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Ted Cruz and Ben Carson top picks in Value Voters presidential straw poll

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Tea Party Republican Ted Cruz walked away from this weekend’s Value Voters summit as the first choice in the conservative conclave’s annual presidential straw poll, according to the Washington Post.

The Texas senator, known more for his rhetorical bomb-throwing than for legislative accomplishments, received 25 percent of the vote, down from the 42 percent he received in 2013.

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Retired neurosurgeon and Tea Party favorite Dr. Ben Carson, came in second with 20 percent of the vote, while former Arkansas governor Mike Huckabee was third with 12 percent. Perennial presidential candidate and former Pennsylvania senator Rick Santorum, was fourth with 10 percent, followed by fifth place finisher, Louisiana Gov. Bobby Jindal, with 7 percent.

Rand Paul, considered by many to be a leading contender for the 2016 nomination,  trailed in sixth place demonstrating a lack of enthusiasm for the libertarian-leaning senator by the 2,000 mostly evangelical attendees interested mostly in religious and social issues.

Carson, a regular fixture on conservative talk shows who has never held public office, was the first choice by voters for the vice presidential slot.

The Value Voters conference, hosted by the the conservative Family Research Council, began holding presidential straw polls in 2007.  Previous winners have included, Cruz, Huckabee, 2012 GOP presidential nominee Mitt Romney, Indiana Governor  Mike Pence, and Rand Paul’s father, former congressman Ron Paul.

Ron Paul’s win in 2011 was dismissed by Family Research Council President Tony Perkins after he accused Paul of busing in over 600 voters.

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To date, no Value Voters straw poll winner has  been elected president, with only Romney receiving the GOP nod in 2012.

Romney lost to incumbent President Barack Obama, winning only 206 electoral college votes to Obama’s 332.

The former Massachusetts governor, who did not speak at the conference, is rumored to be considering another run.

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Catholic peaders promised transparency about child abuse — but they haven’t delivered

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It took 40 years and three bouts of cancer for Larry Giacalone to report his claim of childhood sexual abuse at the hands of a Boston priest named Richard Donahue.

Giacalone sued Donahue in 2017, alleging the priest molested him in 1976, when Giacalone was 12 and Donahue was serving at Sacred Heart Parish. The lawsuit never went to trial, but a compensation program set up by the archdiocese concluded that Giacalone “suffered physical injuries and emotional injuries as a result of physical abuse” and directed the archdiocese to pay him $73,000.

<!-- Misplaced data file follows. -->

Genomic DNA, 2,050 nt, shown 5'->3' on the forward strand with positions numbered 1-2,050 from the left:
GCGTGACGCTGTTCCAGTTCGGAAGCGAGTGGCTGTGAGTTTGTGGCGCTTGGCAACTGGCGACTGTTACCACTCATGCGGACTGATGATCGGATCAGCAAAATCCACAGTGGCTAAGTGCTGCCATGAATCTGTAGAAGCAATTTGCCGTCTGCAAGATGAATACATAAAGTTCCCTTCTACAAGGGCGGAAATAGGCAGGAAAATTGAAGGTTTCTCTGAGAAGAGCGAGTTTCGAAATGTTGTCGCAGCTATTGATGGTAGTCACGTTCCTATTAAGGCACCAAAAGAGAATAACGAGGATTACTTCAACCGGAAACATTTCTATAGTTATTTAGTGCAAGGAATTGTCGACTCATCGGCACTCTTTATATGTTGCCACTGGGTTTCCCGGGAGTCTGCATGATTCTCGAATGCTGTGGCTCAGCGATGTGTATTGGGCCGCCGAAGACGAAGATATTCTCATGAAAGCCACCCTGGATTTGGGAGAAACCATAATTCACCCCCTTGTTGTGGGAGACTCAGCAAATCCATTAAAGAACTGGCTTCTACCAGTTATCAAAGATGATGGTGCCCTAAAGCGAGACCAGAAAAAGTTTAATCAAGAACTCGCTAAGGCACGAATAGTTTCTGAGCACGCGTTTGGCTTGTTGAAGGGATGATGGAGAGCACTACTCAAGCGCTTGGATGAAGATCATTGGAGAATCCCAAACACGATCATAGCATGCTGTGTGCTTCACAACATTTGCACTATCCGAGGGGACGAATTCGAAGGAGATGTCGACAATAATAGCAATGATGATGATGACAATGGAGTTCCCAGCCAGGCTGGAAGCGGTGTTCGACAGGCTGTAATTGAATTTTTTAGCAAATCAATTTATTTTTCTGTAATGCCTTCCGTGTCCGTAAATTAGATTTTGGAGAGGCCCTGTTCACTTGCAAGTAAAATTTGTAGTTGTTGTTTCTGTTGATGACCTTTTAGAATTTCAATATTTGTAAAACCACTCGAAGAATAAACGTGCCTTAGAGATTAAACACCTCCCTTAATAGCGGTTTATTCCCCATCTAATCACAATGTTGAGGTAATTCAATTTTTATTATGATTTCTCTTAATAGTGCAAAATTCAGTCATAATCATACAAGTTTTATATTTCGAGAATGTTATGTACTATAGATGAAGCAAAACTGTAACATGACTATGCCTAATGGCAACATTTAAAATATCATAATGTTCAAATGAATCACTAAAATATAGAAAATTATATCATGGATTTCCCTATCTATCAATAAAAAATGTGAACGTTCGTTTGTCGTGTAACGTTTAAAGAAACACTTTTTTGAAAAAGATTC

Even after the claim was settled and the compensation paid in February 2019, however, the archdiocese didn’t publish Donahue’s name on its list of accused priests. Nor did it three months later when Giacalone’s lawyer, Mitchell Garabedian, criticized the church publicly for not adding Donahue’s name to the list.

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Mike Pompeo’s behavior is straight out of Nixon VP’s playbook: historians

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Secretary of State Mike Pompeo’s expletive-laden dust-up with NPR reporter Mary Louise Kelly is on message for the Trump-led Republican Party. Complaining that Kelly’s question about Ukraine was “another example of how unhinged the media has become in its quest to hurt President Trump and this Administration,” Pompeo has rallied the Republican base by slamming a journalist doing her job.

Whether he knows it or not, Pompeo is drawing from a playbook written a half century ago and perfected by a politician once voted the worst vice president in American history. Secretary Mike Pompeo, meet Vice President Spiro Agnew.

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‘Our chances of ever exiting the nightmare are shrinking’: Paul Krugman explains how the GOP is getting worse

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It is a great detriment to civil discourse that the divide between left and right in the United States is often depicted as being purely cultural — as if one’s politics were solely mediated by aesthetics, such as whether one prefers shooting guns or drinking lattes. This fabulist understanding of politics is harmful inasmuch as it masks the real social effects of the policy agendas pushed by left versus right. Seeing politics as aesthetic transforms what should be a quantitative debate — with statistics and numbers about taxation and public policy, questions of who benefits more or less from policy changes — and devolves it into a rhetorical debate over values.

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